the index the ETF tracks, and then enters into a swap contract with a counterparty – normally an invest- ment bank – whereby it exchanges the performance of such a basket for that of the index. For this reason, counterparty risk is intrinsic to their structure. This means that investors are irremediably exposed – at least theoretically – to the risk that the swap counterparty fails to deliver the performance of the index. While there may be multiple reasons why this may happen, the worst case scenario would be where the swap counterparty simply goes bust. Irrespective of the cause, the ETF investor would be left with the contents of the “substitute basket” as collateral.

It is generally accepted that investors in synthetic ETFs are compensated for taking on swap counterparty risk with the reward of comparatively lower management fees and more accurate tracking vis-á-vis ETFs employing physical replication techniques. But there is also a series of regulatory measures that providers of synthetic ETFs must comply with as a means of protecting investors against this counterparty risk. Under UCITS rules, for example, the net counterparty risk exposure of an investment fund (i.e. not just ETFs) to any single issuer via a derivative (e.g. swap) cannot exceed 10% of its NAV. In effect this means that 90% of the ETF must be collateralised.

In reality though, the majority of synthetic ETF providers either fully or over collateralise their swap expo- sure on a voluntary basis, thereby increasing the level of protection afforded to investors. Furthermore, parallel to the voluntary enhance- ment of collateral requirements, providers of synthetic ETFs have also made major improvements in the area of transparency. For example, online disclosure – mostly on a daily basis – of the composition of the “substitute baskets” has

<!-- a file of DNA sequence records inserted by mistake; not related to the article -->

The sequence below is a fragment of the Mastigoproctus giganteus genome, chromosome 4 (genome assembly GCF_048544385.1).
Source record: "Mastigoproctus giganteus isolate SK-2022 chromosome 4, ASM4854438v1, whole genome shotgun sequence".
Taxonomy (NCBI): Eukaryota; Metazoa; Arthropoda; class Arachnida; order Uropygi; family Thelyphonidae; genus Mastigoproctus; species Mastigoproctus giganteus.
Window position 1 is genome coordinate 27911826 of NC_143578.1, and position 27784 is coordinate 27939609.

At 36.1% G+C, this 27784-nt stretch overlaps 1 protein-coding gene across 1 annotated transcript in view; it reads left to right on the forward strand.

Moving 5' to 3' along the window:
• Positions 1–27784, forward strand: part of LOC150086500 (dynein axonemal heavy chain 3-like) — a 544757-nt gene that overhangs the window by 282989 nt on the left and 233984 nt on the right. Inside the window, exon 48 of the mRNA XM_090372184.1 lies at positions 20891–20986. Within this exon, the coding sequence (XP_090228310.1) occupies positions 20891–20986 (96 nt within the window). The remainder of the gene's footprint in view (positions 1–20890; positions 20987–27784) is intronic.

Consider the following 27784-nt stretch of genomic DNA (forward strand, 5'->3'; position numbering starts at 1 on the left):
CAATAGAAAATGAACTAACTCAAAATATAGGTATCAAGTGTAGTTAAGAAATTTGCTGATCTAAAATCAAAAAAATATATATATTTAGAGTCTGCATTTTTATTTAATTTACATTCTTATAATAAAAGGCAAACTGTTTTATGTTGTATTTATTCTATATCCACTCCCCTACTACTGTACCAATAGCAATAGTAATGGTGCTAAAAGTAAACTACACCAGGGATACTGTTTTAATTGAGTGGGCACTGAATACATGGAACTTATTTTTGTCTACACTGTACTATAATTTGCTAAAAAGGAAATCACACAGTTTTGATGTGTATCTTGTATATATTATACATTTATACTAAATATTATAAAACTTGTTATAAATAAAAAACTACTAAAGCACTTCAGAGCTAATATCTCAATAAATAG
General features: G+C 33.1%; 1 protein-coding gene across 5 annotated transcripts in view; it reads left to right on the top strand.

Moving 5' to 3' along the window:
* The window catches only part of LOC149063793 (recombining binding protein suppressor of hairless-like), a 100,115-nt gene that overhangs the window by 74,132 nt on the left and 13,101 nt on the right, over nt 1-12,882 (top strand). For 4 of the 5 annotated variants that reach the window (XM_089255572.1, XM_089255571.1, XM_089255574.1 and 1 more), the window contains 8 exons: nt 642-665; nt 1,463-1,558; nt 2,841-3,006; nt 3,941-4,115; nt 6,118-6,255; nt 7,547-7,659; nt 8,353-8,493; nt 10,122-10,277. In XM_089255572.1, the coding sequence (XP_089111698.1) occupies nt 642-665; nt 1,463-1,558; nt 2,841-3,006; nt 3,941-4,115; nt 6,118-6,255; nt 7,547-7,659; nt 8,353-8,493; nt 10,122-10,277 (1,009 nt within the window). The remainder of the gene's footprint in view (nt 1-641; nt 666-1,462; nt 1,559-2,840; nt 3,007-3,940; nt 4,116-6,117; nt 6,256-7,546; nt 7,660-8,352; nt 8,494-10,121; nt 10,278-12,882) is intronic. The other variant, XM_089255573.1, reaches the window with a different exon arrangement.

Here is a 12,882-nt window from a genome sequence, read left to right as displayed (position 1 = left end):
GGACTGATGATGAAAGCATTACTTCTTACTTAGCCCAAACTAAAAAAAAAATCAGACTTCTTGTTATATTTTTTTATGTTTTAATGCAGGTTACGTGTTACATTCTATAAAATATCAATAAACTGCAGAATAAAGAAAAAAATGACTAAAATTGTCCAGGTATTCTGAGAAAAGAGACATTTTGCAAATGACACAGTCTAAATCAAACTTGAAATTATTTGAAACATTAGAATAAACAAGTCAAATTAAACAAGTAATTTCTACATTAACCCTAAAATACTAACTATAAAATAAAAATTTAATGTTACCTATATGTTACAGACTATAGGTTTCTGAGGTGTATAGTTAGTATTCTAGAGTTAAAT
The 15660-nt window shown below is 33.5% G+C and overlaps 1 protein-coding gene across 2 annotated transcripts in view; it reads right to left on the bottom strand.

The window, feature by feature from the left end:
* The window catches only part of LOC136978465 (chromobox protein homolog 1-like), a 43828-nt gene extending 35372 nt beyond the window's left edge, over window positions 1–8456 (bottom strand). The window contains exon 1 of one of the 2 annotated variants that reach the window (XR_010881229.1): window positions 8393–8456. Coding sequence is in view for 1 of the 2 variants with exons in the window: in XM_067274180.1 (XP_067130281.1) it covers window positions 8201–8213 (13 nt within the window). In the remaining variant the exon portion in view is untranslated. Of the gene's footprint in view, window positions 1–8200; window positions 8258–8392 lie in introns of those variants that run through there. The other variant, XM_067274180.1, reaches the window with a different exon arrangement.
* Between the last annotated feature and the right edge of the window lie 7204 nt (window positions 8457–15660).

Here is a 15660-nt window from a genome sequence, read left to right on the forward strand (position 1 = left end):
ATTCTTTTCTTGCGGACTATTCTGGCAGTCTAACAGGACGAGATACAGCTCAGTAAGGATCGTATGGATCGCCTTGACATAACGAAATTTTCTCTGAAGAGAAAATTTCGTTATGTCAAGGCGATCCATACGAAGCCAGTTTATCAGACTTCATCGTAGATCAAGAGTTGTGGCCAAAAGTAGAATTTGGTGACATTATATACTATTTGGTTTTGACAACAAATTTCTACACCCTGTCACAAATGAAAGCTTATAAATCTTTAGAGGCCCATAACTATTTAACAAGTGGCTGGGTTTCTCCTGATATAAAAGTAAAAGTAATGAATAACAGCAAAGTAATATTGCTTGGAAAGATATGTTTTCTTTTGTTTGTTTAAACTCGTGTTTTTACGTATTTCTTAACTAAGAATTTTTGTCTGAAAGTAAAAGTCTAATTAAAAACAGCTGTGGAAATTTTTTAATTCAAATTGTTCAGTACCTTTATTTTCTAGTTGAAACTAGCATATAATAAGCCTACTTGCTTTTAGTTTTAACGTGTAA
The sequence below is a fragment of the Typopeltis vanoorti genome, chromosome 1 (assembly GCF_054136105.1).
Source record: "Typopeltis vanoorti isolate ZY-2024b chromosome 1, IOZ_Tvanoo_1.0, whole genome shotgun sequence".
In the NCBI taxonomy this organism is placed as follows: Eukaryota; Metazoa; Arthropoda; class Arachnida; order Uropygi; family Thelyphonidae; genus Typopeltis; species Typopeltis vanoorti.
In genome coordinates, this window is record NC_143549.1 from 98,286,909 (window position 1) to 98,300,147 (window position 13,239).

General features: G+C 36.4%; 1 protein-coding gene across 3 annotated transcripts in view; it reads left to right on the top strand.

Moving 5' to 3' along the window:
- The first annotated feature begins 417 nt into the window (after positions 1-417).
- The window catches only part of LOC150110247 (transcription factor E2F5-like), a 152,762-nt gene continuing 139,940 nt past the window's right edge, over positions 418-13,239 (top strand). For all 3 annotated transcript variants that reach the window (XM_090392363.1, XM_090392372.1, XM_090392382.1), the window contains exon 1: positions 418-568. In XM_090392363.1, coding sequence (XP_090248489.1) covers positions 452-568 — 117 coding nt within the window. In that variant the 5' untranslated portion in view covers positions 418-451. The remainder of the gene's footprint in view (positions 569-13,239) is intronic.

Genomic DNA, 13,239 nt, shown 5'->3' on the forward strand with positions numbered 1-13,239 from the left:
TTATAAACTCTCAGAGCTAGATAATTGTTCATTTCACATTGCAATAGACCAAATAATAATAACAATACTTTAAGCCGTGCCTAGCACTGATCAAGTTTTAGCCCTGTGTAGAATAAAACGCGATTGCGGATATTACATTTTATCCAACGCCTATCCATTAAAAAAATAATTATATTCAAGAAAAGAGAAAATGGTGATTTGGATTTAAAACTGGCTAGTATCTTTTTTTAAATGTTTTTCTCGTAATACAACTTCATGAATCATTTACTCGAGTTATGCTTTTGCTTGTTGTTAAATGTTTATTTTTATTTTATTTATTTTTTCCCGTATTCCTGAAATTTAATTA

become the norm. This level of transparency helps investors in synthetic ETFs to properly assess risk.


The degree of protection against counterparty risk will ultimately be a measure of the available collateral. The quantitative aspect of the collateral is important, and one where “the more the better” is the overriding rule. However, in the event of counterparty default, the level of compensation won’t be solely determined by quantity, but by whether the collateral is of good enough quality to be liquidated fast and at a fair price. And yet, evaluat- ing quality is not a straightforward task. If pushed, we would all be able to come up with a rough classification of assets on the basis of perceived theoretical security. Nonetheless, the ability to sell any asset, and the price at which it can be sold, will ultimately be determined by the market environment at the time of the transaction.

Some of the guidelines published by ESMA last year touched on the issue of collateral quality. Amongst others, factors such as high liquidity, high credit rating, transparent pricing, and sufficient diversification of collateral assets are key towards minimising the chances of a shortfall when liquidating collateral.

In any case, the complete elimination of risk does not seem possible. But then again, it is precisely the assumption of risk that distinguishes investors from savers. What should matter for investors assuming risk of any kind is to do so fully aware. And in that respect, ETFs have set high standards of transparency – certainly much higher than those applied by the actively-managed mutual fund industry – that allow investors to do just that.